Now that we’ve had a casual look around the broader descriptions of the Benatar Class ships Antares and Mordrake, let’s take a closer look at the detail.

The Bridge Complex:

The bridge aboard ship is where most of the action happens! In Galaxii, there’s more to the bridge than just the bridge – there’s a few other things linked to it in order to optimize efficiency, as you will discover.

As with many things, so the story goes, there was a call to standardize various different aspects of the ships the Fleet used; from conventional aspects involving where the bridge should be in relation to the rest of the ship, to conventions around the layout of corridors and placement of different important places such as sickbay, maintenance, the mess hall, and so on. After all, it’s no use if new crewmembers arrive on a ship that’s so different to the previous one they were on, that they get lost looking for their duty station!

To circumvent just such problems from arising, the people in charge of the Space Fleet laid out a requirement for all future ship designs to be laid out internally in such a way as to be similar – and familiar to their crews. Part of this approach to standardized layout, is the standardized bridge complex. Now before I continue, I should explain exactly what the bridge complex is.

The bridge naturally is the control center of a ship – everything critical to the control and direction of the ship is located there, but there are also other critical systems that the Fleet’s chiefs wanted located in the same immediate vicinity of the bridge itself to both connect it to the rest of the ship, as well as to facilitate the enhanced functioning of the bridge.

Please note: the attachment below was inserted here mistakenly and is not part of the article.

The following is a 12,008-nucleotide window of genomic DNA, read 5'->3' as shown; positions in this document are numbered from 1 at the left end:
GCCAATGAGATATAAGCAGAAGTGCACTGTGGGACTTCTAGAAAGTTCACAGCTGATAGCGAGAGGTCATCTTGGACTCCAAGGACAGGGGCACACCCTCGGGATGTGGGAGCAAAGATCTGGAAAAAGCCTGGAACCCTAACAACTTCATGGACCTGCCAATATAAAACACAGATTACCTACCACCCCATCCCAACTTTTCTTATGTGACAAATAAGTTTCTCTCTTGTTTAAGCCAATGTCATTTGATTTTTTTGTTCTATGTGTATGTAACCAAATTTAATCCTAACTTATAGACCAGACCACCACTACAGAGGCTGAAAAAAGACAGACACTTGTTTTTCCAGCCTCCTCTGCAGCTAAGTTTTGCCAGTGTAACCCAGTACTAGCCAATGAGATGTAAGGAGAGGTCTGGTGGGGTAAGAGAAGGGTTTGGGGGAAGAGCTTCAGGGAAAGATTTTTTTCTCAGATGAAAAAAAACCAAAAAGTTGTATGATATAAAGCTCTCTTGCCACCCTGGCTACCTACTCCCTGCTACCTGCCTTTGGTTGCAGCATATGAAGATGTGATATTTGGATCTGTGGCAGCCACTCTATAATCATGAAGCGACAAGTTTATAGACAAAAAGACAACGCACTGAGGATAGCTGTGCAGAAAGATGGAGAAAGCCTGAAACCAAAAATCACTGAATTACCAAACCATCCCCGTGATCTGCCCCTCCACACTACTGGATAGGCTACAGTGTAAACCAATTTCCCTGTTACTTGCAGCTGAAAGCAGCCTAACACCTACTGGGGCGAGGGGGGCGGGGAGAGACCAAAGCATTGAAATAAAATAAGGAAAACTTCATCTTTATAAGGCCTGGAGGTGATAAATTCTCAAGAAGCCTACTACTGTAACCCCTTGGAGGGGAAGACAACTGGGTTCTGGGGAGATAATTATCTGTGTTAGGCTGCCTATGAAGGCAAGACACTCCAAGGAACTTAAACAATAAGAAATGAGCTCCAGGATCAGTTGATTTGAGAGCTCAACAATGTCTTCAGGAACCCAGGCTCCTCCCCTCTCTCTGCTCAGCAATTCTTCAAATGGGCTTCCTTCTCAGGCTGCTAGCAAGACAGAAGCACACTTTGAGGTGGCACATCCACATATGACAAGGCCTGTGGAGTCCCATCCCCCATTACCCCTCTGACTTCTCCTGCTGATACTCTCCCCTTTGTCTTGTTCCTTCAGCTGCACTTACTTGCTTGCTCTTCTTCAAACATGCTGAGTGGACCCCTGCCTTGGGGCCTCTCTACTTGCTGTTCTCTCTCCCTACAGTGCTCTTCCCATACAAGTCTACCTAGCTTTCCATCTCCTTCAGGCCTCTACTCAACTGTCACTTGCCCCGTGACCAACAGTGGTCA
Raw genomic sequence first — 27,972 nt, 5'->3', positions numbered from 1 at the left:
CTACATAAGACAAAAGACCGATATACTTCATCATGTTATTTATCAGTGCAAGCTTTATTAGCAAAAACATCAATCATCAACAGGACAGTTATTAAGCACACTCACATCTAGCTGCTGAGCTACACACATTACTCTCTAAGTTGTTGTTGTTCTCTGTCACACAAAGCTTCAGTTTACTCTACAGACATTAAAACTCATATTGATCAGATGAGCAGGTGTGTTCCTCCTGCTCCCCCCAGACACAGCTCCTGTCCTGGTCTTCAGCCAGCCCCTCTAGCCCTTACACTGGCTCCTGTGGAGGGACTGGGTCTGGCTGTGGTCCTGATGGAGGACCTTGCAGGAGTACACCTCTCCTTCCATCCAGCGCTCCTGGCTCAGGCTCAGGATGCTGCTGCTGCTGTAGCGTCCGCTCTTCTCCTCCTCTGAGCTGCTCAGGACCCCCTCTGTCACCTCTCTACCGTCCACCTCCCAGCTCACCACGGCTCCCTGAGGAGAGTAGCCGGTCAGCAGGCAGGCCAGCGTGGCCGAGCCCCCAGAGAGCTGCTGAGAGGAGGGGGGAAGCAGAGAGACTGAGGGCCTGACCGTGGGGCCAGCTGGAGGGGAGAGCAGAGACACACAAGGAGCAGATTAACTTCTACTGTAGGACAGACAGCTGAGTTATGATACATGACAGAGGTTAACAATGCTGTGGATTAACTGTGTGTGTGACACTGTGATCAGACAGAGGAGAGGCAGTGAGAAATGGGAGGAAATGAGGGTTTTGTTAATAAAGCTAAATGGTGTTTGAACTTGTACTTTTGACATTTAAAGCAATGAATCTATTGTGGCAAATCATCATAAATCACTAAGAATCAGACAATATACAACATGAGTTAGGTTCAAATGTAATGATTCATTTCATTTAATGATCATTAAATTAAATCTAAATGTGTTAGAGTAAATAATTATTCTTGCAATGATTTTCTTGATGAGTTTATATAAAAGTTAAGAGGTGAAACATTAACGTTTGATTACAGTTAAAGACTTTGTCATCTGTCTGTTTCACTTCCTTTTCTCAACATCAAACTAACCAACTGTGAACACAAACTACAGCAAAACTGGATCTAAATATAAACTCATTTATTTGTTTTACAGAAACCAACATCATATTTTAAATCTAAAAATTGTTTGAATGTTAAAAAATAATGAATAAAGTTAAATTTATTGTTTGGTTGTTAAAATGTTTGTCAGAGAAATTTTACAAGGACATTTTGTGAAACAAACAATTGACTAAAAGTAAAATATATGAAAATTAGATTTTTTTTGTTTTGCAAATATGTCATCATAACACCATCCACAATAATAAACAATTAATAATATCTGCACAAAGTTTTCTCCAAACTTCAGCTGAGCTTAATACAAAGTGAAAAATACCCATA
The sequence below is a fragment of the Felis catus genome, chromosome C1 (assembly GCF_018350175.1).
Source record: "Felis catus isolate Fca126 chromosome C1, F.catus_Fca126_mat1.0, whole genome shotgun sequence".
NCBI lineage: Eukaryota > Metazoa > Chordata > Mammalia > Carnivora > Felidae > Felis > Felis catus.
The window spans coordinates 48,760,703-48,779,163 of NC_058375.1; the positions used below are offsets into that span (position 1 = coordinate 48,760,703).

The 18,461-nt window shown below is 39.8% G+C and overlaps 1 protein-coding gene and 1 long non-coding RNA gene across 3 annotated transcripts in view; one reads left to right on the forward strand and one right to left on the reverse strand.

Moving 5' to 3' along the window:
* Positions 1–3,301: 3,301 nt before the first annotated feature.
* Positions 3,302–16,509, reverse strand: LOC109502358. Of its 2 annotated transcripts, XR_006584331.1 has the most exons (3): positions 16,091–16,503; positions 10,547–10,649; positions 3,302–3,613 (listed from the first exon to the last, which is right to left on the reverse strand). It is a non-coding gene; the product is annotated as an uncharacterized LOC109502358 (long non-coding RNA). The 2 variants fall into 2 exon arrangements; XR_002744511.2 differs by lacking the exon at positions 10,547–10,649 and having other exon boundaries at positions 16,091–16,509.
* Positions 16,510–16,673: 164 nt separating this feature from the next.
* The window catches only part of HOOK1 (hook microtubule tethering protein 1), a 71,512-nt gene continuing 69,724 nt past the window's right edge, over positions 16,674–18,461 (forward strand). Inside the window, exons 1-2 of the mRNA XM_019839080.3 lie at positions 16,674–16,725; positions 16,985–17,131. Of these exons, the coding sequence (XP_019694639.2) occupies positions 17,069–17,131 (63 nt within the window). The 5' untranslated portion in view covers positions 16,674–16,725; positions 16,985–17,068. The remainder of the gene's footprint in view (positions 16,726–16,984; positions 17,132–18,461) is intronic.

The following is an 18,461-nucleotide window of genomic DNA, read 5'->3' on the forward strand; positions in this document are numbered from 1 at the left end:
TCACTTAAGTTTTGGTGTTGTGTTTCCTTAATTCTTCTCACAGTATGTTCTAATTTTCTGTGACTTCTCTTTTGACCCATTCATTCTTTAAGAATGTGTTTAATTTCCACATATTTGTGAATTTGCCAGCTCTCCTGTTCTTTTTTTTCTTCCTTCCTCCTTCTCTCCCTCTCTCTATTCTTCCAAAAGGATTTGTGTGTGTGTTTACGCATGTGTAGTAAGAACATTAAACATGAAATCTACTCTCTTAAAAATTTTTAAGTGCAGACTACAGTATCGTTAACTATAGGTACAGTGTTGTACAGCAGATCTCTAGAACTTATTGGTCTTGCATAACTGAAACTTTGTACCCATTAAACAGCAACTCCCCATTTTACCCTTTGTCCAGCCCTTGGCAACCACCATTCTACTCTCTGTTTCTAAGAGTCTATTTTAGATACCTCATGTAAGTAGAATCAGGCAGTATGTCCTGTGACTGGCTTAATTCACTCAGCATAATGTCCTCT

Let’s start off by looking at the Antares’ bridge first:

The Bridge

The bridge is the control center of the ship; the bridge is normally situated somewhere in front or on top of a Terran starship. Everything on the ship can normally be controlled from the systems and control consoles on the bridge.

The Antares has such a standardized bridge complex – which consists of the Bridge, Captain’s Flat, the Captain’s office, a briefing room, waiting area, and of course, ablution facilities for crew on duty.

And now, the rest of the bridge complex:

The Captain’s Flat

Being Captain of a starship isn’t about luxury, but command does have several privileges – not the least of which is having the largest apartment on the ship! I also moved the Captain’s apartment close to the bridge for the same reason, and if you look at the layout in the accompanying diagrams, you’ll see how it connects both to the bridge and conference room via the Captain’s office – where he or she would also handle various administrative duties while not actually on the bridge.

The Captain’s Flat or apartment is generally private, and off-limits to other crew members, unless by specific invitation. When the Captain isn’t on the bridge, he or she might be inspecting parts of the ship, or catching up on reports or admin in the office – where the Captain is also usually expected to see crew members on official matters, such as relating to discipline or regarding their careers!

The Captain’s Office

The Captain’s Office is reachable via the Alcove adjoining the Foyer outside the bridge, and privately from inside the Captain’s apartment. The Captain’s apartment also has a “front door” through the lounge, which opens into a private portion of the corridor leading to the rest of the deck. The reason for this privacy is to allow the Captain to not be bothered during down-time by busy crew.

The Alcove

The Alcove serves as a waiting area, for those waiting to see the Captain in their office, or to be called into a briefing or meeting in the adjoining Conference Room. It’s purpose is to enhance privacy in terms of both uses, also to ensure that the bridge crew remain undisturbed in their efforts to run the ship.

The Conference Room